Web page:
Having enjoyed a relatively successful return to the Premier League last season there was fair amount of optimism amongst the Hammers faithful as we approached the opening day fixture against Cardiff City.

We started the new campaign just as we finished the last one. A convincing home win and a real belief that the future was going to positive and successful. “Bring on the rest of the season,” we thought, another top-ten finish was there for the taking.

But now, three days in to January, we’re all sit here stunned, wondering where it all went wrong as we sit three points a drift of Premier League safety with an injury riddled squad and a shambolic transfer policy.

But who is to blame, exactly? Is it the the owners for not ensuring we brought in a back up striker to Andy Carroll? Is it Sam Allardyce for refusing to play two up front and tinker with tactics that don’t work? Is it captain Kevin Nolan for failing to show any leadership skills or example by needlessly getting himself sent off twice in a month? Or perhaps it’s Chadwell Heath that has been the catalyst for a number of squad crippling injuries to a number of our best players?

Or maybe, just maybe, it’s Carlos Tevez’s fault for just being, you know, Tevez? Let’s have a look at each party and see what role they’ve all played in the current debacle the club finds itself in, and then you can make up your own mind.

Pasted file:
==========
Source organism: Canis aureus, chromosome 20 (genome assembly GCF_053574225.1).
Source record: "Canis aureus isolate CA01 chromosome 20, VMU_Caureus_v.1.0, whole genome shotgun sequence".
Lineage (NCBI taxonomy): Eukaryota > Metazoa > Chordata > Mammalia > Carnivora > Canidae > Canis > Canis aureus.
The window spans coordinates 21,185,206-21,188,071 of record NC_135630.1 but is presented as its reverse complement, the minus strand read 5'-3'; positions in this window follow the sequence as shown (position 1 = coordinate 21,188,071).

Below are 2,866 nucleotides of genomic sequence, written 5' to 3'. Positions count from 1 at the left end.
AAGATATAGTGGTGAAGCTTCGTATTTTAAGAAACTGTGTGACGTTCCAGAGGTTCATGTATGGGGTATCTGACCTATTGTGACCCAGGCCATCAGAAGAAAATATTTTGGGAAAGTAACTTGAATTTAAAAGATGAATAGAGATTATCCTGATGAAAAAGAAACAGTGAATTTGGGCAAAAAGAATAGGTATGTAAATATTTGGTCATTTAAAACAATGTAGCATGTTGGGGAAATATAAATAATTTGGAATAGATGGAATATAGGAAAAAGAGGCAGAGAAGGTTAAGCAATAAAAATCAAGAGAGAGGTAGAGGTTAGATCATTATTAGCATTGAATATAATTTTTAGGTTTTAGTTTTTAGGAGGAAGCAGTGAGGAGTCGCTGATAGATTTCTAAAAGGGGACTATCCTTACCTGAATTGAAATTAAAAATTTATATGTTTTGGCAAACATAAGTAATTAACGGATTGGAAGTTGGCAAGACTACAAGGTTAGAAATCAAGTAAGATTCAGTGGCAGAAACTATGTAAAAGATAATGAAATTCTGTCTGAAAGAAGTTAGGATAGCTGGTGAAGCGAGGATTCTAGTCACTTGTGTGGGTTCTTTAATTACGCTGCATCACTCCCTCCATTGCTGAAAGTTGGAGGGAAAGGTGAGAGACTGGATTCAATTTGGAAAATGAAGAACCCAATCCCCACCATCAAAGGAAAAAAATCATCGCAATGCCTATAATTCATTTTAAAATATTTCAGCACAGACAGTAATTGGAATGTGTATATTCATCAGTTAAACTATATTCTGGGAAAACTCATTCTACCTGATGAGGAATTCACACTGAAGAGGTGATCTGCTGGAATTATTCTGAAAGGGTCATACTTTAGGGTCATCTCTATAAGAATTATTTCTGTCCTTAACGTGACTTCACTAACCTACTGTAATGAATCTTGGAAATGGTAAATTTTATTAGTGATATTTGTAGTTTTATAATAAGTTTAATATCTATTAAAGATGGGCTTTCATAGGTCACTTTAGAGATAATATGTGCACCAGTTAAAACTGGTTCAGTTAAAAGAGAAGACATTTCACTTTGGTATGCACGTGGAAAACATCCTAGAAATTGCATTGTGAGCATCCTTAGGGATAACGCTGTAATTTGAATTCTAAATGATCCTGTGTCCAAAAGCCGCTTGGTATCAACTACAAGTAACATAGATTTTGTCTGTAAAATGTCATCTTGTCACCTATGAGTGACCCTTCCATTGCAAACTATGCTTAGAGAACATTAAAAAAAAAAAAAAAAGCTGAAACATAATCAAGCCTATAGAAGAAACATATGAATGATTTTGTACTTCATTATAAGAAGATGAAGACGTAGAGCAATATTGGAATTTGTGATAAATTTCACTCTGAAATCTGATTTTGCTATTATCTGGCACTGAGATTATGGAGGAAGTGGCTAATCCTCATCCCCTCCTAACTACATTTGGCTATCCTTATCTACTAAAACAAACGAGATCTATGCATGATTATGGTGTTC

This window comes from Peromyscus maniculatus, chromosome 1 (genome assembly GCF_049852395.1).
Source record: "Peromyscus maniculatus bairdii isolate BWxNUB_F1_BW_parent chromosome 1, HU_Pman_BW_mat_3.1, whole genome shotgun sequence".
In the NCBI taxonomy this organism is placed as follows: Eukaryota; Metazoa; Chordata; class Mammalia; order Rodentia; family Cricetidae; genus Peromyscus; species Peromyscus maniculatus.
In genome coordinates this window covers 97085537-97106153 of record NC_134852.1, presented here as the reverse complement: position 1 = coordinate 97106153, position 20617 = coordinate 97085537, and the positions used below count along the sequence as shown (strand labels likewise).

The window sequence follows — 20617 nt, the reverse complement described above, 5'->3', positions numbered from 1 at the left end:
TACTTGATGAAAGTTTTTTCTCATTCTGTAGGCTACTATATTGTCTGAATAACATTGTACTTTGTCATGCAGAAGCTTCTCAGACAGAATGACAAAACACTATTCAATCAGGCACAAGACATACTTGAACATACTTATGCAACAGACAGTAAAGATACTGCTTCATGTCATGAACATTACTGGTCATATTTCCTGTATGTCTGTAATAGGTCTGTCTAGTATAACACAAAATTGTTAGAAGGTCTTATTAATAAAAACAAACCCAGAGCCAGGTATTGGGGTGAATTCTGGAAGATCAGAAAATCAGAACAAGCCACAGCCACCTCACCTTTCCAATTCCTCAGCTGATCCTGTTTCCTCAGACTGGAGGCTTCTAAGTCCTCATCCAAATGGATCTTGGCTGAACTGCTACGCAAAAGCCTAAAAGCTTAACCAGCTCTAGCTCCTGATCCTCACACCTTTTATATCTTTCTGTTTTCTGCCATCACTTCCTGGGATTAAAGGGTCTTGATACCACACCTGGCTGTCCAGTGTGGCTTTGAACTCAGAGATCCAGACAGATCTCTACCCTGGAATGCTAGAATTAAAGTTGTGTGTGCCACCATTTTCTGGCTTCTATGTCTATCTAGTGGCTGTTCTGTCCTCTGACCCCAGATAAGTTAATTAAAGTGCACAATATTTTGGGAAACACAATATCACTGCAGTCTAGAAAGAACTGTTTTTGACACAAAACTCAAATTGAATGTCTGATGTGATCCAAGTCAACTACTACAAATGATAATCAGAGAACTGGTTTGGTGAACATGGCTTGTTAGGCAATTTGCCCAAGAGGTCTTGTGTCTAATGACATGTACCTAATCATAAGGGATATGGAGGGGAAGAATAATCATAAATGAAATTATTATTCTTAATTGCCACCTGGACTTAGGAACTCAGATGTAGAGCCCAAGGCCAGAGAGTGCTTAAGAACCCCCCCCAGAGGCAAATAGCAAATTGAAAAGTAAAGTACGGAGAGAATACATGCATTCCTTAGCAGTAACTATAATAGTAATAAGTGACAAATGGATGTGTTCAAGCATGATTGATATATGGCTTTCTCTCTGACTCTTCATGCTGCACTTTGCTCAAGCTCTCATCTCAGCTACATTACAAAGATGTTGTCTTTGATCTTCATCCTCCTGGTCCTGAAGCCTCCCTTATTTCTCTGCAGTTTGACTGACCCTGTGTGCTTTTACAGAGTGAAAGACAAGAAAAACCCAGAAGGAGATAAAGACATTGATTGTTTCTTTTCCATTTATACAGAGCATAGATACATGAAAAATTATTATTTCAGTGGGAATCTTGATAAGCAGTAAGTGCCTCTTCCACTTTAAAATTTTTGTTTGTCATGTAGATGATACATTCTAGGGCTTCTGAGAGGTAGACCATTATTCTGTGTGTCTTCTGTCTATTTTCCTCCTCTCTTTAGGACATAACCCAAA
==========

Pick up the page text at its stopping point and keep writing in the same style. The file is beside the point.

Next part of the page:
The Owners

David Gold, Karren Brady and David Sullivan
Guilty of acting too slow?


First of all, let’s get a few things straight. David Gold and David Sullivan have pumped tens of millions of their own hard earned cash in to the club to ensure we’re all still here supporting London’s greatest club, and that I’m sat here writing this pretty hopeless assessment of the club in turmoil.

We owe them a lot for what they have given the club and they should be shown a great deal of respect for that. But that doesn’t mean to say they cannot be blamed for what’s happening.

Firstly, the failure to acquire a back-up striker in the summer was always going to come back and kick us square in the proverbials. David Gold has publicly admitted that he and Sullivan messed up there but, in his defence, a number of their targets had decided to move to bigger and better clubs or chose to remain at their respective clubs. That’s completely unavoidable.

Of course, there will be fans that won’t accept that as a viable excuse and will believe the club should have tried hard enough. Fair enough. Perhaps that may be the case, but we will probably never know.

Following that summer transfer window failure we ended up bringing back the released Carlton Cole and free-agent Mladen Petric. Oh dear.